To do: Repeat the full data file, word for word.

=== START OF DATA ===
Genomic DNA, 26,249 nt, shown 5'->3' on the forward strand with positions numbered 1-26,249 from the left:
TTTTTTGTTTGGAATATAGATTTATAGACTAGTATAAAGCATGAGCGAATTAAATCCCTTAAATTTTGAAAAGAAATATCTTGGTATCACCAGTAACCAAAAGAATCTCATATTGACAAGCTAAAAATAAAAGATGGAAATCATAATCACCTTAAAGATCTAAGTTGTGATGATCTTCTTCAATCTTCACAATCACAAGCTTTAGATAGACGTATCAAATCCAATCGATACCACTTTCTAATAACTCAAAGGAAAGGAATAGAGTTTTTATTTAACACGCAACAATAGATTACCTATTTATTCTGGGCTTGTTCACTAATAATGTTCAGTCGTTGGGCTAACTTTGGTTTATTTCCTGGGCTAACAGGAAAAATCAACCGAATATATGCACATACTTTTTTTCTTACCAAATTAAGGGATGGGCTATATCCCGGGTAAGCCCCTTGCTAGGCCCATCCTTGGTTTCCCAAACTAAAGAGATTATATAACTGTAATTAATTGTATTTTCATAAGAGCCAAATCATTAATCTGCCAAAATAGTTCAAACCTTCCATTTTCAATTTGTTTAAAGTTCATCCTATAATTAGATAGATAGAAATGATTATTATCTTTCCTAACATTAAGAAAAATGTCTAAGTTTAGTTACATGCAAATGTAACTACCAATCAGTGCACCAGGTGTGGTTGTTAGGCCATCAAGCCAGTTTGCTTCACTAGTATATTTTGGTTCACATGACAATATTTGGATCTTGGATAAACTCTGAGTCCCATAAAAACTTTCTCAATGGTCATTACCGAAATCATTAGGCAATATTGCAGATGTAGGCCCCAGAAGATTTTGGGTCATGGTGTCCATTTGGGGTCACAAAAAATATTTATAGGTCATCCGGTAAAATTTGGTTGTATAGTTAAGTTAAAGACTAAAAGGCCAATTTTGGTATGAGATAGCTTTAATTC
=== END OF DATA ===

Genomic DNA, 26,249 nt, shown 5'->3' on the forward strand with positions numbered 1-26,249 from the left:
TTTTTTGTTTGGAATATAGATTTATAGACTAGTATAAAGCATGAGCGAATTAAATCCCTTAAATTTTGAAAAGAAATATCTTGGTATCACCAGTAACCAAAAGAATCTCATATTGACAAGCTAAAAATAAAAGATGGAAATCATAATCACCTTAAAGATCTAAGTTGTGATGATCTTCTTCAATCTTCACAATCACAAGCTTTAGATAGACGTATCAAATCCAATCGATACCACTTTCTAATAACTCAAAGGAAAGGAATAGAGTTTTTATTTAACACGCAACAATAGATTACCTATTTATTCTGGGCTTGTTCACTAATAATGTTCAGTCGTTGGGCTAACTTTGGTTTATTTCCTGGGCTAACAGGAAAAATCAACCGAATATATGCACATACTTTTTTTCTTACCAAATTAAGGGATGGGCTATATCCCGGGTAAGCCCCTTGCTAGGCCCATCCTTGGTTTCCCAAACTAAAGAGATTATATAACTGTAATTAATTGTATTTTCATAAGAGCCAAATCATTAATCTGCCAAAATAGTTCAAACCTTCCATTTTCAATTTGTTTAAAGTTCATCCTATAATTAGATAGATAGAAATGATTATTATCTTTCCTAACATTAAGAAAAATGTCTAAGTTTAGTTACATGCAAATGTAACTACCAATCAGTGCACCAGGTGTGGTTGTTAGGCCATCAAGCCAGTTTGCTTCACTAGTATATTTTGGTTCACATGACAATATTTGGATCTTGGATAAACTCTGAGTCCCATAAAAACTTTCTCAATGGTCATTACCGAAATCATTAGGCAATATTGCAGATGTAGGCCCCAGAAGATTTTGGGTCATGGTGTCCATTTGGGGTCACAAAAAATATTTATAGGTCATCCGGTAAAATTTGGTTGTATAGTTAAGTTAAAGACTAAAAGGCCAATTTTGGTATGAGATAGCTTTAATTC